Wildflowers create colorful summer displays that we can all enjoy. Unfortunately, the same can’t always be said for our pets. In this article, we’ll find out whether wildflowers are toxic to cats, dogs, and other animals.
Are Wildflowers Toxic to Cats, Dogs, and other Animals?
Some wildflowers are toxic to cats, dogs, and other pets. However, some are safe to plant around our pets. It’s vital to research whether the wildflowers in your garden are safe for your furry friends.
Wildflowers that are toxic to cats and dogs usually cause harm if they’re ingested. Many wildflowers classed as toxic contain calcium oxalates. These minerals cause throat or stomach irritation along with diarrhea or vomiting. Your pet may also experience skin irritation if they rub against toxic wildflowers.
If you think your pet has ingested a toxic wildflower, monitor their condition. The symptoms should pass within a few hours. If their discomfort persists, contact your local veterinarian for advice. Book your pet in for an emergency appointment if advised to do so.
For more, see our in-depth guide on the types of animals that typically eat wildflowers.
Are Wildflowers Toxic to Humans?
Some wildflower species are also toxic to humans if ingested. These toxic species can cause severe stomach discomfort and diarrhea or vomiting. Some toxic wildflowers can also cause skin irritation. Keep small children away from toxic wildflowers at all times.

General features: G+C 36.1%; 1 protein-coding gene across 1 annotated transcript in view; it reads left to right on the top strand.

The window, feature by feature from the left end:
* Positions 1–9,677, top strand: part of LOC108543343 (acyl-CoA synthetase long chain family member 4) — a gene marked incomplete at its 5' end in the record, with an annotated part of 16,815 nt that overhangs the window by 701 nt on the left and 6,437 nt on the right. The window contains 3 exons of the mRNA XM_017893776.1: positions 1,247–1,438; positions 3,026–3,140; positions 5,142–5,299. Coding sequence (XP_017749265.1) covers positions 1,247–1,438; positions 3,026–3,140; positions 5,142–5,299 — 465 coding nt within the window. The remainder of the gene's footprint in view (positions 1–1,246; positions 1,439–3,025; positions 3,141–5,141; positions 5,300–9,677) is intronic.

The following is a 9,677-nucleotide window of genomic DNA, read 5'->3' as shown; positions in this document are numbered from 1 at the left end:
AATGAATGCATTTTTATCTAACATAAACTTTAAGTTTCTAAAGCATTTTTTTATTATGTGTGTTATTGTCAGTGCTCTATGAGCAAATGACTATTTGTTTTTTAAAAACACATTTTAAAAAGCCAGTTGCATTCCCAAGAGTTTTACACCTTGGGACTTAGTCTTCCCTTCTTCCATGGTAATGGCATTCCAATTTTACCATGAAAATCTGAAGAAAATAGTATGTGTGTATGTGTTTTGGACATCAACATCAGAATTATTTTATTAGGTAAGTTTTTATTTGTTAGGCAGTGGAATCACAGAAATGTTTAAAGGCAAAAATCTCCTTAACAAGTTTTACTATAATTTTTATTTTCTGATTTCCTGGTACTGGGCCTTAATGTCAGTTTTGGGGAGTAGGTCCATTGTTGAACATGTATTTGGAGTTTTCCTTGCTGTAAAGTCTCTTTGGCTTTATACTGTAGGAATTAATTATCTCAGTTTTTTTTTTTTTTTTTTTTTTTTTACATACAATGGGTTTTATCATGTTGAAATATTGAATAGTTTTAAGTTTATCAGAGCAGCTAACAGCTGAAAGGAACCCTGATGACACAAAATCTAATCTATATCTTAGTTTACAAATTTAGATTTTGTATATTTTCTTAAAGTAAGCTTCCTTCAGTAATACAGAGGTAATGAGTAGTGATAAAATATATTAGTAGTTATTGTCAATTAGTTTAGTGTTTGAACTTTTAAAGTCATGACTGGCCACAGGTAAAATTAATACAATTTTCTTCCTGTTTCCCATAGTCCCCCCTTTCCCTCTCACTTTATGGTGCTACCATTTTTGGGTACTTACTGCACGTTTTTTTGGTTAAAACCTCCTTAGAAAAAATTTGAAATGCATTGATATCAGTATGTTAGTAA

Which Wildflowers are Toxic to Dogs, Cats, and Other Animals?
Some of the native wildflowers (including a range of annuals and perennials) in the United States are toxic to cats, dogs, and other pets. It’s important to research which plants in your garden could harm your pet. Once you’ve found a toxic plant, remove it safely or find a way to keep your pet away from it.
Some common wildflowers that are toxic to dogs, cats, and other animals include:
For a more comprehensive list, consult the ASPCA lists here.
Which Wildflowers are Safe for Pets?
Although some wildflowers are toxic to cats and dogs, others are perfectly safe for our pets. The ASPCA provides a reasonably comprehensive list of plants that are safe for cats and dogs. Here are some common wildflowers that are safe for our pets:
How to Protect Your Pets from Toxic Wildflowers
If some of the wildflowers in your garden are toxic to cats or dogs, take steps to protect your pets. The easiest thing to do is to remove (or transplant) the toxic plant. If a wildflower you want to add to the garden is toxic, consider leaving it out.
You can also deter your pets from investigating toxic plants. This can be achieved using cat or dog-repellent sprays or companion plants such as citronella or rosemary. Alternatively, you can use fences or walls to protect your pets from toxic wildflowers.
Another tip is to consider growing wildflowers in pots, enabling you to relocate to positions in your garden or patio that are out of reach of common pets and animals.
For more, see our in-depth guide on when to plant wildflowers.
Some wildflowers are toxic to cats, dogs, and other animals. However, some wildflowers are perfectly safe for pets. Always research which wildflowers in your garden are potentially dangerous to your pets.
Edd is a budding content writer and gardener living in the United Kingdom. He has a bachelor's degree in Creative and Professional Writing and has written for several gardening publications online. He is passionate about nature and sustainability with a focus on gardening and wildlife.
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